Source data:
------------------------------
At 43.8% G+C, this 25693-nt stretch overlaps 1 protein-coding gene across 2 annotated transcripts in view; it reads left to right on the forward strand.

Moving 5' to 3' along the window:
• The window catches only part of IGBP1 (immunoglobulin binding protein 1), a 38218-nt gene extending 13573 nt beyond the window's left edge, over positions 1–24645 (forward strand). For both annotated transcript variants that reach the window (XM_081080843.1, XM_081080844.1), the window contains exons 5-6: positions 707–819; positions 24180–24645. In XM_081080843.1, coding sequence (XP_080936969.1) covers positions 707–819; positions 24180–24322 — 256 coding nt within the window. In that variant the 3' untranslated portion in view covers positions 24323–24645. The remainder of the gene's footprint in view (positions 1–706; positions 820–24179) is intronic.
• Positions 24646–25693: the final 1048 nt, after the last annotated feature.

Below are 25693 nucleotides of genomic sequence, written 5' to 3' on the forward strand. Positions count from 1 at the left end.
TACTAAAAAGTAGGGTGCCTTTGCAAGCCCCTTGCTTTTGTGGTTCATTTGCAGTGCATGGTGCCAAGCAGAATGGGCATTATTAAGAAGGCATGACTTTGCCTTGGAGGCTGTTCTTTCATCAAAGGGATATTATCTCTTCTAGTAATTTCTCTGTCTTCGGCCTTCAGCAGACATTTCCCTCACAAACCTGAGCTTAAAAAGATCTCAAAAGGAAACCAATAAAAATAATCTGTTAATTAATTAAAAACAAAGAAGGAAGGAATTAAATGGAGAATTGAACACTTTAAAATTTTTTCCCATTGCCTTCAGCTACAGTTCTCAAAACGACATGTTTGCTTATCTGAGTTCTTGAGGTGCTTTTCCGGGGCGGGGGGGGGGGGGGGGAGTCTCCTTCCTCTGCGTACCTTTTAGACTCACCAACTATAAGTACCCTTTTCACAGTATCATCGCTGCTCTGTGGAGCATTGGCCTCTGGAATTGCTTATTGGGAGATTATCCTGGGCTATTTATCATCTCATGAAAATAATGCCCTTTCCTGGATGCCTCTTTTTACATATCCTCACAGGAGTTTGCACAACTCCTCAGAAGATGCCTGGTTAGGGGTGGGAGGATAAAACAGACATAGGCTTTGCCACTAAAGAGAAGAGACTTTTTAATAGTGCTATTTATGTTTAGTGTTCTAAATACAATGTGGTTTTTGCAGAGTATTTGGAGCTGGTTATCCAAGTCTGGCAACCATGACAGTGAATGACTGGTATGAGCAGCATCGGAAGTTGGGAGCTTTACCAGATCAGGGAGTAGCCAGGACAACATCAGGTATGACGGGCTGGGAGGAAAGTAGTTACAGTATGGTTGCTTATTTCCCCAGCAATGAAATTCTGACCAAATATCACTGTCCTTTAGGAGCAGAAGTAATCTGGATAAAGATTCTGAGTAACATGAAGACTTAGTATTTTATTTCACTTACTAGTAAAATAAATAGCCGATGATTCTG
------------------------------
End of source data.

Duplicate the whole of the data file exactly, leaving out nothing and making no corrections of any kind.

At 43.8% G+C, this 25693-nt stretch overlaps 1 protein-coding gene across 2 annotated transcripts in view; it reads left to right on the forward strand.

Moving 5' to 3' along the window:
• The window catches only part of IGBP1 (immunoglobulin binding protein 1), a 38218-nt gene extending 13573 nt beyond the window's left edge, over positions 1–24645 (forward strand). For both annotated transcript variants that reach the window (XM_081080843.1, XM_081080844.1), the window contains exons 5-6: positions 707–819; positions 24180–24645. In XM_081080843.1, coding sequence (XP_080936969.1) covers positions 707–819; positions 24180–24322 — 256 coding nt within the window. In that variant the 3' untranslated portion in view covers positions 24323–24645. The remainder of the gene's footprint in view (positions 1–706; positions 820–24179) is intronic.
• Positions 24646–25693: the final 1048 nt, after the last annotated feature.

Below are 25693 nucleotides of genomic sequence, written 5' to 3' on the forward strand. Positions count from 1 at the left end.
TACTAAAAAGTAGGGTGCCTTTGCAAGCCCCTTGCTTTTGTGGTTCATTTGCAGTGCATGGTGCCAAGCAGAATGGGCATTATTAAGAAGGCATGACTTTGCCTTGGAGGCTGTTCTTTCATCAAAGGGATATTATCTCTTCTAGTAATTTCTCTGTCTTCGGCCTTCAGCAGACATTTCCCTCACAAACCTGAGCTTAAAAAGATCTCAAAAGGAAACCAATAAAAATAATCTGTTAATTAATTAAAAACAAAGAAGGAAGGAATTAAATGGAGAATTGAACACTTTAAAATTTTTTCCCATTGCCTTCAGCTACAGTTCTCAAAACGACATGTTTGCTTATCTGAGTTCTTGAGGTGCTTTTCCGGGGCGGGGGGGGGGGGGGGGAGTCTCCTTCCTCTGCGTACCTTTTAGACTCACCAACTATAAGTACCCTTTTCACAGTATCATCGCTGCTCTGTGGAGCATTGGCCTCTGGAATTGCTTATTGGGAGATTATCCTGGGCTATTTATCATCTCATGAAAATAATGCCCTTTCCTGGATGCCTCTTTTTACATATCCTCACAGGAGTTTGCACAACTCCTCAGAAGATGCCTGGTTAGGGGTGGGAGGATAAAACAGACATAGGCTTTGCCACTAAAGAGAAGAGACTTTTTAATAGTGCTATTTATGTTTAGTGTTCTAAATACAATGTGGTTTTTGCAGAGTATTTGGAGCTGGTTATCCAAGTCTGGCAACCATGACAGTGAATGACTGGTATGAGCAGCATCGGAAGTTGGGAGCTTTACCAGATCAGGGAGTAGCCAGGACAACATCAGGTATGACGGGCTGGGAGGAAAGTAGTTACAGTATGGTTGCTTATTTCCCCAGCAATGAAATTCTGACCAAATATCACTGTCCTTTAGGAGCAGAAGTAATCTGGATAAAGATTCTGAGTAACATGAAGACTTAGTATTTTATTTCACTTACTAGTAAAATAAATAGCCGATGATTCTG